The Morning Report
San Diego news and info
you need to take on the day.
If candidates got their wish, every endorsement flung in their direction would be simple and straightforward: This person is great! Vote for him/her!
Things haven’t worked out quite that way during this election season. Local politicians have gotten some quirky endorsements, ranging from lukewarm to chilly and even borderline irrelevant.
Here’s a look at some of the most memorable endorsements, quasi-endorsements and non-endorsements in the San Diego races.
Legislators Are Godawful. Wait, Did I Say That? Um, Vote Carl!
Roger Hedgecock, the former mayor and current national talk-show host, isn’t a fan of legislators. They “do not make good candidates for an executive position whether you’re talking about mayor, governor or president,” he wrote back in January.
OK, so whom does he support for mayor? Definitely not the congressman, we’re betting. Not the councilman or the assemblyman, since they’re legislators too. That leaves the district attorney, who got… no love from Hedgecock.
He endorsed Carl DeMaio instead. The councilman. You know, the one who legislates.
We asked Hedgecock: Hey, what’s the deal? “Gotcha question,” Hedgecock replied. “I love it.”
We followed up with another one: Hey, what about Hedgecock’s serving as a kind of legislator himself before he became mayor? “That’s a good one, too.”
Vote for the Cranky One Who’s Hard to Work for
San Diego CityBeat flirted with a mayoral endorsement for independent Assemblyman Nathan Fletcher, but ended up throwing its support behind the sole Democrat, Bob Filner.
The paper was, to put it mildly, not overcome with Filner-mentum.
“Under Filner, the Mayor’s office would probably be Gaffe Central,” CityBeat warns. There’s more: he “can be cantankerous and overbearing and has a reputation for creating a work environment that’s not always pleasant.”
There’s even more: “Meanwhile, with Filner — how shall we put this? — the threat level for scandal of varying sorts is at least orange. Color us concerned.”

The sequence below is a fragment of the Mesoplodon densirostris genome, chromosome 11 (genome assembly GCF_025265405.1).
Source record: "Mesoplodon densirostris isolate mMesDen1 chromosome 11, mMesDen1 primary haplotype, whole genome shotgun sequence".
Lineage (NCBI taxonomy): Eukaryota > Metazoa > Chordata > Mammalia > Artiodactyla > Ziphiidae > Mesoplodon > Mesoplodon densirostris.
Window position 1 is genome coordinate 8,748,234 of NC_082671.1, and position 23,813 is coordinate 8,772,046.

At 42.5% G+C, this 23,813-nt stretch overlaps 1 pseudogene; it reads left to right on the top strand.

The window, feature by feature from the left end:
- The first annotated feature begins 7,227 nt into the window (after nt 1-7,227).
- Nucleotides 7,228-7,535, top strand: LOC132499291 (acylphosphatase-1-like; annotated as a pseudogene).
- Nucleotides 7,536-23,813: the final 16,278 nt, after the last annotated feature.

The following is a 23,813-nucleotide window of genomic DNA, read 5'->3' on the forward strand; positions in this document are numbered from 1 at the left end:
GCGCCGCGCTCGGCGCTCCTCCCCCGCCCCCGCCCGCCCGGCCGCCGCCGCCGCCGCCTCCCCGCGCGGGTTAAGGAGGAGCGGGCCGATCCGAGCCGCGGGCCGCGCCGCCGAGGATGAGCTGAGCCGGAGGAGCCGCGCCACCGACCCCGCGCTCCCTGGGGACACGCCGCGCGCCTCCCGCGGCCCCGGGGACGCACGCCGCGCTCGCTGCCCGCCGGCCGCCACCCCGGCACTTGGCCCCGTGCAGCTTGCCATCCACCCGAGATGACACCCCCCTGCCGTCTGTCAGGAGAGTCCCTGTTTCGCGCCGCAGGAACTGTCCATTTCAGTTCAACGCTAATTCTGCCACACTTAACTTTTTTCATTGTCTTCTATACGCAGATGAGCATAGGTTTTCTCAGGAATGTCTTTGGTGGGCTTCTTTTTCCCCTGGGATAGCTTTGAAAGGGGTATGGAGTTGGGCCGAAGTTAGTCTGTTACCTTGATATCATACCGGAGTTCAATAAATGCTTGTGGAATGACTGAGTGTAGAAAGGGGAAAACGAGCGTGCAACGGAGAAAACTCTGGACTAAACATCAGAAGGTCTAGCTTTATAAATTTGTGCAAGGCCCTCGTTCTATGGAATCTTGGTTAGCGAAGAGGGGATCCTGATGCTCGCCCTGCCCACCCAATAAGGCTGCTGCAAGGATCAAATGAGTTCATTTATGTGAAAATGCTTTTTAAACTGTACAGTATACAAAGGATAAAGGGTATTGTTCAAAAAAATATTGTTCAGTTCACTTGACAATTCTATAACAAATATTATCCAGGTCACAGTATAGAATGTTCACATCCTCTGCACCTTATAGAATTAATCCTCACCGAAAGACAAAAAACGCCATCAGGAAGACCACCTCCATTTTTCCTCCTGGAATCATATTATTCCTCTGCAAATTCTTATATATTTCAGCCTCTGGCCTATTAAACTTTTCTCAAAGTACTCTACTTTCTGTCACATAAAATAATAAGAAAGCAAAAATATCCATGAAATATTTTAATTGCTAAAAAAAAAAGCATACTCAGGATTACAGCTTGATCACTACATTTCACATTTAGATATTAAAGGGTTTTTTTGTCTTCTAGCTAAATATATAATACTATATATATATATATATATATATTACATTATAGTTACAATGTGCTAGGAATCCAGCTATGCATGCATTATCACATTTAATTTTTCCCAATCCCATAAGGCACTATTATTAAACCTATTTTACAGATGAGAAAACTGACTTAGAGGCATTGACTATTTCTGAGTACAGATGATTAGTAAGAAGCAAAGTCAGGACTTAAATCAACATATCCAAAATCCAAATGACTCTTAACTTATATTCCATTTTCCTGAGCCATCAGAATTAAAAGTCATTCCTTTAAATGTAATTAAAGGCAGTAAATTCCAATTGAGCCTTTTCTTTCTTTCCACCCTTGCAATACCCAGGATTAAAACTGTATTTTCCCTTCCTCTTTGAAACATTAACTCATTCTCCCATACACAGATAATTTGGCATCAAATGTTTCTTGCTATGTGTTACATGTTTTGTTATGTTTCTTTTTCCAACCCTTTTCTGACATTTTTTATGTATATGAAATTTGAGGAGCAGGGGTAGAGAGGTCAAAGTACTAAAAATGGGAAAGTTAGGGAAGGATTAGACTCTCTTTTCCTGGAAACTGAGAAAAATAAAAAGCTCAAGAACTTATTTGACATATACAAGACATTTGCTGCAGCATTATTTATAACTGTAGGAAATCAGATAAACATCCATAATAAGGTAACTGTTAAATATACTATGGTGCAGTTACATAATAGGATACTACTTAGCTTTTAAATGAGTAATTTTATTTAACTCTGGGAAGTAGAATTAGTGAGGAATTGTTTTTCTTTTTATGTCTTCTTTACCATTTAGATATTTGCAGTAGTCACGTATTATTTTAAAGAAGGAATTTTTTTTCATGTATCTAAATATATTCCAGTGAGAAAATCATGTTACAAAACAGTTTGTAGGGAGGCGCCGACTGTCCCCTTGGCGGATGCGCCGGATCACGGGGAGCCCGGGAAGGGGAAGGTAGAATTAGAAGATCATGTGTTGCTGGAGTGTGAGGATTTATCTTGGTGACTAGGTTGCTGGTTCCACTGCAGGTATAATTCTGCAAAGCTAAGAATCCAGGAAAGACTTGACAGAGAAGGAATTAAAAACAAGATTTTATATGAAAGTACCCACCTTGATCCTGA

Lucky for the congressman, the endorsement’s tone doesn’t get any more progressively worse for him. Ultimately, CityBeat declares, “we’re going with the clear progressive in the race” — Filner.
Thanks for Your Money, Mitt, Now Scram
Fletcher took $500 from Mitt Romney, the part-time La Jolla resident, for his mayoral campaign. So did Fletcher endorse the Republican for president?
Nah. He passed when asked about his presidential preferences at a May debate.
“Well, fortunately when you go independent you’re shut out of a lot of the primary process,” Fletcher said. “So we’ll have to wait for the general.”
Um … you can still say whom you support even if you’re not going to vote. And shouldn’t an independent — theoretically — be able to have more freedom to say his or her mind than some partisan party hack?
Guess we won’t know for a while, if ever.
I Like Him, I Really Like Him a Lot, But…
Gov. Jerry Brown is a fan of Fletcher. A big fan. Maybe even a superfan, the kind of guy who would wave around one of those big foam #1 fingers at a Fletcher rally.
“In the face of partisan pressures, he maintains his independence and calls it like he sees it,” Brown declared last week.
Funny thing: Brown is a Democrat, and he didn’t bother to say anything nice about Rep. Bob Filner, the only major Dem in the mayor’s race. Another funny thing: Brown’s office says this isn’t an endorsement, just an observation. You know, the kind that comes the week before an election.
Who’s Next with an Endorsement, the King of Spain?
There are approximately 6.839 billion people who don’t live in San Diego or have anything to do with our fair city. One of them is Michael Bloomberg, the independent mayor of New York City who’s currently facing barbs over his decision to ban large soft drinks.
Yet Bloomberg felt the need to endorse Nathan Fletcher for mayor of San Diego, calling him a “a strong, independent leader” who “will fight the status quo and make decisions based on the merits and not political consequences.”
OK fine, but whom does Bloomberg endorse for the Lemon Grove City Council or the San Miguel Consolidated Fire Protection District board? We need guidance out here!
You Can’t Tell the Endorsements Without a Program
The U-T has the play-by-play on local Democratic infighting: Filner endorsed former Scott Peters for Congress, but Peters didn’t return the favor. Congressional candidate Lori Saldaña, who’s running against Peters, did endorse Filner, but not until after her campaign ripped him.
I’ve got an endorsement — for group therapy.
I’m with the Jerk
A man named Jim Jones fills our comment section with regular remarks about education and politics. Last week, he weighed in on the election with some thoughts about DeMaio’s bid: “Carl is the least likeable of the candidates, and the one with the most enemies…”
Oh do go on, Mr. Jones.
“… but that is because he is who we need the most. He may win and fail, but if that happens we won’t be any worse off than we would with the other two Republicans (including the one who is pretending not to be a Republican), and we will be a heck of a lot better off than if we elect Filner.”
DeMaio is the one we need the most? Huh. Here’s something that’s even more certain: With this kind of talk, Jones is the kind of supporter DeMaio needs the least.
Did we miss one? Jump into the comments section below and add yours.